Honor and Courage: Tuskegee Airmen Set The Stage For Racial Integration In The Military

The story of the Tuskegee Airmen is one of courage, persistence, and skill in the face of war and bigotry. Despite being unwelcome, unappreciated, and underestimated the Tuskegee Airmen became heroes of World War II downing more than 100 enemy planes and earning 150 Distinguished Flying Crosses.

In the 1920s and 30s young people everywhere were enamored by the thrill of aviation. For African Americans, the path to the cockpit would come with great obstacles. It was ridiculously held that African Americans did not possess the intelligence or skill to learn to fly and operate a sophisticated aircraft. As the U.S. Army Air Corp (AAC) needs grew and pilot training programs expanded, civil rights groups began to demand opportunities for African American service members to be trained as pilots. In September 1940, President Franklin D Roosevelt responded to activists and announced that the AAC would begin training black pilots.

At the time, the armed forces were racially segregated. An all African American base, in Tuskegee Alabama, was created and the 99th squadron was born. The program trained 1,000 pilots and almost 14,000 other air and ground operations staff. Although they were often tested in ways set for them to fail, the Tuskegee Airmen surpassed all expectations.

After a visit from Eleanor Roosevelt in April of 1941 the Tuskegee program took a great leap forward. She flew with the chief flight instructor, Charles Anderson, and was assured of the superb abilities of the Tuskegee Airmen. This ultimately led to their activation in the war.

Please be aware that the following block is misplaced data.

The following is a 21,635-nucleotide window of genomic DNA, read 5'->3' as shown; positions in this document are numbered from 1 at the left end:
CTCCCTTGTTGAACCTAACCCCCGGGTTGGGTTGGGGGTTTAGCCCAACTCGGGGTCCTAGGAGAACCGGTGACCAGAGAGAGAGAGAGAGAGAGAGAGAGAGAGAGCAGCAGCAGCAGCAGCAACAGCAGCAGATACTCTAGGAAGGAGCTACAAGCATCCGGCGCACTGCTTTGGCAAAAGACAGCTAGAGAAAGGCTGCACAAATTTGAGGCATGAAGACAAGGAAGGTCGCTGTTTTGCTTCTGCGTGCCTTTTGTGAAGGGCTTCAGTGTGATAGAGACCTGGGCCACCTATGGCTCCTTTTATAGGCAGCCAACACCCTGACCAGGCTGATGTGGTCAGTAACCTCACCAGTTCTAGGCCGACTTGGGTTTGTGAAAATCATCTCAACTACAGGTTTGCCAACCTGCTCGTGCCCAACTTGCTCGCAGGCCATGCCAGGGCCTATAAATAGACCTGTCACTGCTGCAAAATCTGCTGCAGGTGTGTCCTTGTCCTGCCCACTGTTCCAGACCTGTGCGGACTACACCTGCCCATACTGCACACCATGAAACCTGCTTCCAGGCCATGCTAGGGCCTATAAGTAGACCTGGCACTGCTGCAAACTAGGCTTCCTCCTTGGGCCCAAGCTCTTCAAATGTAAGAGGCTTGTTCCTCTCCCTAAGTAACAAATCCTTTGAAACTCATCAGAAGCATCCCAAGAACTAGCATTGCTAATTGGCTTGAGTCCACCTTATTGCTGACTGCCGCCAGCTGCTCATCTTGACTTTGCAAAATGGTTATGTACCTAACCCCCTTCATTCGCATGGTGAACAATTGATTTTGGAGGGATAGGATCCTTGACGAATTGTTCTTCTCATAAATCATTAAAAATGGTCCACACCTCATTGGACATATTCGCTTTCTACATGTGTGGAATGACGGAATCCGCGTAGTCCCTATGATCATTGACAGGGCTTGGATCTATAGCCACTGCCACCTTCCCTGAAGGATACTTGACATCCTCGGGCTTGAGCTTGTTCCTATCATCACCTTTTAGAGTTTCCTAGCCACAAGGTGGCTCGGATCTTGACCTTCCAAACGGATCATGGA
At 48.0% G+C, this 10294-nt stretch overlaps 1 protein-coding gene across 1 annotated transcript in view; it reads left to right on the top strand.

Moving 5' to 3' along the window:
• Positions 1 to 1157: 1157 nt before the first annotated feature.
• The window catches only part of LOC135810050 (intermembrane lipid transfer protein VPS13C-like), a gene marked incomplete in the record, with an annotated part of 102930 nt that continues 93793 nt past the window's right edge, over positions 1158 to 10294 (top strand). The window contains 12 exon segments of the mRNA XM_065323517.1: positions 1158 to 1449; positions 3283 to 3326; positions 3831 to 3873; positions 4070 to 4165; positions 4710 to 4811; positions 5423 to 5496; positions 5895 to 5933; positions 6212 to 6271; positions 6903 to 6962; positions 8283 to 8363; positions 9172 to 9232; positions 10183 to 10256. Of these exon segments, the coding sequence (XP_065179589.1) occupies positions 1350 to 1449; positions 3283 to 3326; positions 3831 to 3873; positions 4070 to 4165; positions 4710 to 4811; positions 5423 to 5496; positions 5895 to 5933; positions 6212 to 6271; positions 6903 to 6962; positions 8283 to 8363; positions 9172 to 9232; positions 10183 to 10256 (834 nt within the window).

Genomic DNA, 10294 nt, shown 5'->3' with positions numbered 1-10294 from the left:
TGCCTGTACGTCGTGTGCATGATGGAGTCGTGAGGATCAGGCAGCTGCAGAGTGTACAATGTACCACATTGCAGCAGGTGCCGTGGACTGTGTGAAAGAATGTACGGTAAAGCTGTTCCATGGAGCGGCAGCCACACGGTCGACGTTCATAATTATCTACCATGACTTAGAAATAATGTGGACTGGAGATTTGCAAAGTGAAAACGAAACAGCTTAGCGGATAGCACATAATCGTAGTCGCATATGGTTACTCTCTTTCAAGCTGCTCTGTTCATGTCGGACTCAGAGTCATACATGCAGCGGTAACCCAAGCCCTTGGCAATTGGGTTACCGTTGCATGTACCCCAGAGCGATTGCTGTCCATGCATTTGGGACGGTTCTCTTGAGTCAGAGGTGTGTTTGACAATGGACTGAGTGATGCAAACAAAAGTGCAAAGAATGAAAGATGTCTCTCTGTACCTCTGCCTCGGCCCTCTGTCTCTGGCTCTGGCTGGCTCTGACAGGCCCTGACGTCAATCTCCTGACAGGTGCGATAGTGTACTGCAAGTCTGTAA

The Tuskegee Airmen were first shipped out to North Africa and then Sicily where they flew missions in the P-40. Outmatched by their German opponents, the assigned commander of the 99th squadron complained about their combat performance. Benjamin Davis Jr., commander of the Tuskegee Airmen, had to defend his squadron in front of a war committee. Rather than be deactivated and sent home, the squadron was pushed forward in Italy where they fought alongside a white squadron, the 79th Fighter Group. The Tuskegee Airmen began to prove themselves in combat in 1944. They were attributed with shooting down 12 German fighters in two days. Soon after, other Tuskegee fighter squadrons moved up and were added to the 99th. They became the well known 332nd Fighter Group.

The 332nd began flying P-51 Mustangs and became legendary escorting bombers deep into enemy territory. They were identified by the red paint on the tail of their aircraft, and given the enduring nickname “Red Tails” or “Red Tail Angels”. In an interview with his local news in Sierra Madre California , B-24 Liberator Gunner Ken Anhalt, 90 years of age, shared how they always felt better seeing those red tails out there. They knew they had the best men at their side. He remembers that while other fighter squads would depart before entering the target zone and encountering anti-aircraft fire, the Tuskegee men would remain, keeping their bombers safe.

By the end of the war the Tuskegee Airmen had flown 15,000 individual sorties. They destroyed or damaged German aircraft in aerial combat and 237 on the ground. They also took out nearly 1,000 rail cars and transport vehicles, and a German destroyer.

The persistence and accomplishments of the Tuskegee Airmen ultimately led to the desegregation of the armed forces in 1948. Their story teaches us to remain vigilant against prejudice, have courage in the face of hate, and believe in yourself even with the slimmest odds for success.